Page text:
Adventure | Sci-Fi | Thriller
William Shatner, Leonard Nimoy, DeForest Kelley, James Doohan, Walter Koenig, Kirstie Alley, George Takei, Nichelle Nichols, Bibi Besch, Merritt Butrick, Paul Winfield, Ricardo Montalbán, Ike Eisenmann, Kevin Rodney Sullivan
In the 23rd century, while the Enterprise is on routine training maneuvers, Admiral James T. Kirk (William Shatner) seems resigned to the fact that this may be the last space mission of his career, But Khan Noonien (Ricardo Montalbán), an infamous conqueror from late 20th century Earth, is back, and with the assistance of the Enterprise crew, Kirk must stop him from using the life-generating Genesis Device as the ultimate weapon.
If "Star Trek: The Motion Picture" left you empty, prepare to live long and prosper with "Star Trek II: The Wrath of Khan", an excellent and thrilling sci-fi film featuring a strong plot, great acting and incredible special effects.
Like its predecessor inspired by an episode of the original Star Trek (thank you Wikipedia!), the first thing you notice about this film is the plot: there's actually one, a pretty strong one. Despite some minor plot holes, both plot and subplots are compelling, and very entertaining, and the use of revenge as a plot point is brilliant.
The script also contains great character development and insights into their behavior: the introduction of Khan is effectively done, and the origin of the conflict between Khan and Kirk is quickly yet very well explained, so that the excellent pace doesn't suffer from it, and everyone, especially those unfamiliar with the Star Trek universe, can fully understand what's going on and why it's going on.
That, however, does not nullify the film's flaw(s). There is one non-sense scene about Scotty being proud of Peter Preston when introducing him to Kirk during the inspection. It does have no use, other than making you feel sympathy for him later in the film on his deadbed, another pointless scene to be honest. But, again, I'm not a Trekkie, so there might be something I'm missing, like some kind of relationship between Scotty and Preston.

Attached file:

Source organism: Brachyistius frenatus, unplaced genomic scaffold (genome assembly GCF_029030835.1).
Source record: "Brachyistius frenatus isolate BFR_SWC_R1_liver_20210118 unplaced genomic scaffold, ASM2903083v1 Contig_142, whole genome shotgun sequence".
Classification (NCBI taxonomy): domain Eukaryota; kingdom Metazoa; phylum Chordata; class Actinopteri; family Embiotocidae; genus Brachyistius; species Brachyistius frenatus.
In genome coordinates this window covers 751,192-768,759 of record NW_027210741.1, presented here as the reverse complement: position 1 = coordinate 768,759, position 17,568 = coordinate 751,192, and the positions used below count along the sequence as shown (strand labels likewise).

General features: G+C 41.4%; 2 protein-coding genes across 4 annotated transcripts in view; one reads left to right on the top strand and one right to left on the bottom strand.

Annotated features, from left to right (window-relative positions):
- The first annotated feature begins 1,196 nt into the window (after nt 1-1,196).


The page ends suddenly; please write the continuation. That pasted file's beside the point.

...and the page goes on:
Speaking of scenes, there's one really emotional and moving at the end of the film that had me in tears, and I'm sure I wasn't the only one.
Along with everything else - I almost forgot to mention the impressive special effects, especially Genesis, the beautiful score and the redesigned uniforms that doesn't look like pyjamas anymore -, the acting has also improved: while some members of the cast still are mediocre, Ricardo Montalbán gives a great performance as Khan, and I will remember forever his portrayal of one of the greatest villains I've seen so far.
And the best hasn't come yet: you don't need to see the first Star Trek to see and fully enjoy this one.
Of all the souls I have encountered in my travels, his was the most... human. - Kirk